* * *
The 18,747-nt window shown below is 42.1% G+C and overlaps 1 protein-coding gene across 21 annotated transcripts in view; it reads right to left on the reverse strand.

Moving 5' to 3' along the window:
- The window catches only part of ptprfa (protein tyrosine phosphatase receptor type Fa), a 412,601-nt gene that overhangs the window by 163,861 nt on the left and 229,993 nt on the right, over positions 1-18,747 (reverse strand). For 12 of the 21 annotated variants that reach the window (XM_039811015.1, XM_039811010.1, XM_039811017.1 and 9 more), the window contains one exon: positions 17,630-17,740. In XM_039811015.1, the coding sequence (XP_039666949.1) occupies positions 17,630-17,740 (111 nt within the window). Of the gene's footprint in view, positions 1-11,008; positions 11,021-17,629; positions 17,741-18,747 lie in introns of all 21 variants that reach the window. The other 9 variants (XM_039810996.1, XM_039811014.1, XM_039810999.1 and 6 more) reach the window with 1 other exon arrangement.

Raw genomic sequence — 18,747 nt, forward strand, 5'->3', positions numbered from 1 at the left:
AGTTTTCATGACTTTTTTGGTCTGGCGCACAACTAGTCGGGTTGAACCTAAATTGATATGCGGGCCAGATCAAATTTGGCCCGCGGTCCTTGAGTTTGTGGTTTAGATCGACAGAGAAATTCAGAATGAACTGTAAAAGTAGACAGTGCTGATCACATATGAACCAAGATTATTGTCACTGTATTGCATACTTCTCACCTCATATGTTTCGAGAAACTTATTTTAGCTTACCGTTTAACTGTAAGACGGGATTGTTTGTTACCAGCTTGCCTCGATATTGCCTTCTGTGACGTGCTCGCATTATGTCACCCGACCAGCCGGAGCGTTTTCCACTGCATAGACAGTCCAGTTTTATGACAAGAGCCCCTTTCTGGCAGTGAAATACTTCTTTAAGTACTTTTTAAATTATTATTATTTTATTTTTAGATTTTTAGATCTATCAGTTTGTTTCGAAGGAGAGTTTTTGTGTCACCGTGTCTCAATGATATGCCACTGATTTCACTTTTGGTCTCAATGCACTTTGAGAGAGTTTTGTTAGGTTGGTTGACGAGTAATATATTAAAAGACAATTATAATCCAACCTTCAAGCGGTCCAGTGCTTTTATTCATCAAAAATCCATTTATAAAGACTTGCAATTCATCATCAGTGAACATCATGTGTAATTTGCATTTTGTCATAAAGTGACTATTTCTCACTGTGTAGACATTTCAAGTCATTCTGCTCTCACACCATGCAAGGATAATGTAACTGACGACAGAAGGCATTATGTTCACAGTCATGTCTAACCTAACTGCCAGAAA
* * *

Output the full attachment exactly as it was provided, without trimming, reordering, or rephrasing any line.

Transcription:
The 18,747-nt window shown below is 42.1% G+C and overlaps 1 protein-coding gene across 21 annotated transcripts in view; it reads right to left on the reverse strand.

Moving 5' to 3' along the window:
- The window catches only part of ptprfa (protein tyrosine phosphatase receptor type Fa), a 412,601-nt gene that overhangs the window by 163,861 nt on the left and 229,993 nt on the right, over positions 1-18,747 (reverse strand). For 12 of the 21 annotated variants that reach the window (XM_039811015.1, XM_039811010.1, XM_039811017.1 and 9 more), the window contains one exon: positions 17,630-17,740. In XM_039811015.1, the coding sequence (XP_039666949.1) occupies positions 17,630-17,740 (111 nt within the window). Of the gene's footprint in view, positions 1-11,008; positions 11,021-17,629; positions 17,741-18,747 lie in introns of all 21 variants that reach the window. The other 9 variants (XM_039810996.1, XM_039811014.1, XM_039810999.1 and 6 more) reach the window with 1 other exon arrangement.

Raw genomic sequence — 18,747 nt, forward strand, 5'->3', positions numbered from 1 at the left:
AGTTTTCATGACTTTTTTGGTCTGGCGCACAACTAGTCGGGTTGAACCTAAATTGATATGCGGGCCAGATCAAATTTGGCCCGCGGTCCTTGAGTTTGTGGTTTAGATCGACAGAGAAATTCAGAATGAACTGTAAAAGTAGACAGTGCTGATCACATATGAACCAAGATTATTGTCACTGTATTGCATACTTCTCACCTCATATGTTTCGAGAAACTTATTTTAGCTTACCGTTTAACTGTAAGACGGGATTGTTTGTTACCAGCTTGCCTCGATATTGCCTTCTGTGACGTGCTCGCATTATGTCACCCGACCAGCCGGAGCGTTTTCCACTGCATAGACAGTCCAGTTTTATGACAAGAGCCCCTTTCTGGCAGTGAAATACTTCTTTAAGTACTTTTTAAATTATTATTATTTTATTTTTAGATTTTTAGATCTATCAGTTTGTTTCGAAGGAGAGTTTTTGTGTCACCGTGTCTCAATGATATGCCACTGATTTCACTTTTGGTCTCAATGCACTTTGAGAGAGTTTTGTTAGGTTGGTTGACGAGTAATATATTAAAAGACAATTATAATCCAACCTTCAAGCGGTCCAGTGCTTTTATTCATCAAAAATCCATTTATAAAGACTTGCAATTCATCATCAGTGAACATCATGTGTAATTTGCATTTTGTCATAAAGTGACTATTTCTCACTGTGTAGACATTTCAAGTCATTCTGCTCTCACACCATGCAAGGATAATGTAACTGACGACAGAAGGCATTATGTTCACAGTCATGTCTAACCTAACTGCCAGAAA